Collaborative Design in Extension- Using a Modified Game J…

I N T RO D U C T I ON

Extension educators looking for innovative ways to teach content to diverse audiences may consider using educational games. This interactive media has the potential to create meaningful learning experiences for a wide range of subjects and ages (Hsiao, Tsai, and Hsu, 2020; Trujillo et al., 2016; Ulery et al., 2020). Research overwhelmingly indicates that interactive multimedia learning tools can help audiences understand concepts better than traditional education practices can, and they are powerful mechanisms to create behavioral change (Dede, 2009; Gee, 2003). Empirical research also shows the effectiveness of multimedia game-based learning (Plass, Mayer, and Homer, 2019). Multimedia helps to visualize and engage users with specific content that is hard to convey with photos or video. These interfaces offer users multiple learning paths and conceptual reinforcement, providing opportunities for cognitive enhancement. The multimedia learning theory suggests that people learn better when words and images are used together (multimodal) (Mayer, 2009; Clark and Lyons, 2011). New Mexico State University (NMSU)’s team has been refining their educational media development process for over 30 years to meet the specialized needs of education and research projects. Their approach has similarities to the backward design approach outlined in Understanding by Design (UbD), including a focus on what intended groups need to know and an emphasis on practice that encourages adoption of new ideas, using key design questions to define the expected outcomes (Wiggins & McTighe, 2005). Game design can be a lengthy process. Extension educators may have tremendous interest in using games for their educational outreach, but may find the cost or time commitments prohibitive. This publication provides ways educators can engage in game design, without the barriers of a full-length project. It describes game prototyping where developers, content experts, and researchers from the Learning Games Lab at NMSU and the University of Connecticut (UConn) Extension collaborated to teach consumers about non-GMO (Genetically Modified Organism) foods and labels. A content publication from this project on food marketing labels is available online (Stearns et al., 2021). Traditionally, a game jam is a two- or three-day rapid prototyping challenge used by teams of students or game developers to develop skills, explore several aspects of development at a cursory level, and create a working game. This team modified the traditional game jam model to include the instructional design of the content for the game, to expand the activity to a week, and to then include two weeks of follow-up development to polish the prototype and respond to feedback. The experience was a budget-friendly approach for designing a preliminary structure for the game, assessing needs and related issues, to then be able to propose a full game on the content and seek funding for development. This publication’s primary purpose is to share this modified gam jam process with content experts and other Extension educators who are interested in designing and researching educational games. It includes specifics on how the team used the model — including process, time, and budget — and provides recommendations on how the game jam structure can be used by others who want to explore game design without the full commitment of a complete game build. The team created a simple prototype of the game “Unpeeled: The Case Files of Maya McCluen,” and then used it in a pilot study with focus groups. The team is using feedback from that testing to refine their recommendations for future research and development of a full game. In addition, the project resulted in a process for the rapid prototyping of future games through the collaboration between developers and content experts. Extension educators can use the same process as a way to explore the outcomes they want for a potential game and brainstorm activities prompted by the game prototype. They can work through a game design, particularly if they have a small budget, as a way to understand what they want a game to accomplish and gather input from stakeholders. They will then have a clearer idea of what the finished game needs to be , be able to pitch their idea to funders, and be able to work with a professional development team to produce it. Game jams are a project accelerator that allows Extension educators to rapidly address audience needs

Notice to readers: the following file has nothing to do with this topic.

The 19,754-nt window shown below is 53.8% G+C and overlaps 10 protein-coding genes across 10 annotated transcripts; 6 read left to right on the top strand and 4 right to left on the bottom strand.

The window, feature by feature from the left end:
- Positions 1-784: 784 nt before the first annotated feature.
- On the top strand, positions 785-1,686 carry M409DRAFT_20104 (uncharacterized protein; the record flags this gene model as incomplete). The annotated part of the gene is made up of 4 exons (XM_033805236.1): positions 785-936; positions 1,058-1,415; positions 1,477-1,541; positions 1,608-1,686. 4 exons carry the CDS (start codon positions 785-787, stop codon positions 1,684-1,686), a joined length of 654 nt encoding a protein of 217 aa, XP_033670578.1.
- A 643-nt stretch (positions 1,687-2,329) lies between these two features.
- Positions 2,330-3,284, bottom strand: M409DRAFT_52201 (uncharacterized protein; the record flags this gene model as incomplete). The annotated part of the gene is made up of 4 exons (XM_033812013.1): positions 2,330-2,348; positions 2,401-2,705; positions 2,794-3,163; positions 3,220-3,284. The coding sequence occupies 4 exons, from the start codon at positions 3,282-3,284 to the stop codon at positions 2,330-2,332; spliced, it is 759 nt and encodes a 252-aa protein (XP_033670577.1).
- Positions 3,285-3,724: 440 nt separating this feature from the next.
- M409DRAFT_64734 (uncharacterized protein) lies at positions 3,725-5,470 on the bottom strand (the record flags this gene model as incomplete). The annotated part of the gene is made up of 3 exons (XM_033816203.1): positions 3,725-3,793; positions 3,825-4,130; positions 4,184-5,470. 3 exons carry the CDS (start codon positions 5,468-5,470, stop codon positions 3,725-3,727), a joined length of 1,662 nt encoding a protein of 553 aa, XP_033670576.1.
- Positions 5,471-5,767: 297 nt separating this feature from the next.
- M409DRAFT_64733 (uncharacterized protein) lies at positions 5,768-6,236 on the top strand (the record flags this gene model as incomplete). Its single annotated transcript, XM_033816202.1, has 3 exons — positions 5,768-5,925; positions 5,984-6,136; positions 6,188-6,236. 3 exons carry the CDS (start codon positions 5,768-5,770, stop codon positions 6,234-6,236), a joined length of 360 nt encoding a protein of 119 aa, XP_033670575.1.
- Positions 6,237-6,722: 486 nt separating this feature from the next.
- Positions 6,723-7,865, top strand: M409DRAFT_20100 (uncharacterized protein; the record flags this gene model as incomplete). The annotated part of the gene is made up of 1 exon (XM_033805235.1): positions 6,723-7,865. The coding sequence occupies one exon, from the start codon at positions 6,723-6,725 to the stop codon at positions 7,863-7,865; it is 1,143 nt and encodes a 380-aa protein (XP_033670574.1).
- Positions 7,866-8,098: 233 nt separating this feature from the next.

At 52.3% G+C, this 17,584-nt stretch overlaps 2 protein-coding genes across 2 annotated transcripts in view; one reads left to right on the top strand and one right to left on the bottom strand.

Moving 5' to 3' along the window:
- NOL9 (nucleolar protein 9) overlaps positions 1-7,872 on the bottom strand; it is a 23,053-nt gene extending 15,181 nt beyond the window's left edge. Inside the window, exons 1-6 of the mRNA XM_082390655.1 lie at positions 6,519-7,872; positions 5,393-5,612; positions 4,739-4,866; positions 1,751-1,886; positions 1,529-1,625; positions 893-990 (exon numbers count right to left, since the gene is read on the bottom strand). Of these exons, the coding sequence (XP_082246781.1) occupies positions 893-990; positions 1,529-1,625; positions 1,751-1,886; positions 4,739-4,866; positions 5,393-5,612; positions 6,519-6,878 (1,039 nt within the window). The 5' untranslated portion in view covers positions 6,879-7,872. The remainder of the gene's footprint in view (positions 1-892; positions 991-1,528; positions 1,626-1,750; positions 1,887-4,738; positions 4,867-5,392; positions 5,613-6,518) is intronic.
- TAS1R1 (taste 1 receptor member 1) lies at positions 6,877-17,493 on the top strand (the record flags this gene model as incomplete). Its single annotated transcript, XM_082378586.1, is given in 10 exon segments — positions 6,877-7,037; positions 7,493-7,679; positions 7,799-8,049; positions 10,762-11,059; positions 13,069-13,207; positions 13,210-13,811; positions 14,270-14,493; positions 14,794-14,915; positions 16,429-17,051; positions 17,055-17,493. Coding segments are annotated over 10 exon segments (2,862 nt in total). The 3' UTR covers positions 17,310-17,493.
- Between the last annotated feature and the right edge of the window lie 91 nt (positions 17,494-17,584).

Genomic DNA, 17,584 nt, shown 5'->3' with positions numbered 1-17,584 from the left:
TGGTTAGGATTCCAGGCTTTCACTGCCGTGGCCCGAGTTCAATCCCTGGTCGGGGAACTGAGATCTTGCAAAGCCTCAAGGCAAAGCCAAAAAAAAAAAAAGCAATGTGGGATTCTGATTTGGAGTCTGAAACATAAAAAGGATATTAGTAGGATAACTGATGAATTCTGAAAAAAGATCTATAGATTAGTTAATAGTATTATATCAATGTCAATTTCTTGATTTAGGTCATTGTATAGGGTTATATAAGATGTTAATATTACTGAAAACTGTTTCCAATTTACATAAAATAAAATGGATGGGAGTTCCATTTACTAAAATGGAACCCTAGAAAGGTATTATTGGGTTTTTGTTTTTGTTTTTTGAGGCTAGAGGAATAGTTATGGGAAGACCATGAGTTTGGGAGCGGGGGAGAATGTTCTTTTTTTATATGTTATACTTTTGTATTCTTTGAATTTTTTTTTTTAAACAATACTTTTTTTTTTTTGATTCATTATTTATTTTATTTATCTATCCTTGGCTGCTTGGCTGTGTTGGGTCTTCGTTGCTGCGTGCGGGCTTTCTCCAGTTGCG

Who can benefit from this study?

The primary audience for this publication is content experts in Extension, those who are looking for new approaches to bring content to their clientele. This publication will allow Extension educators to

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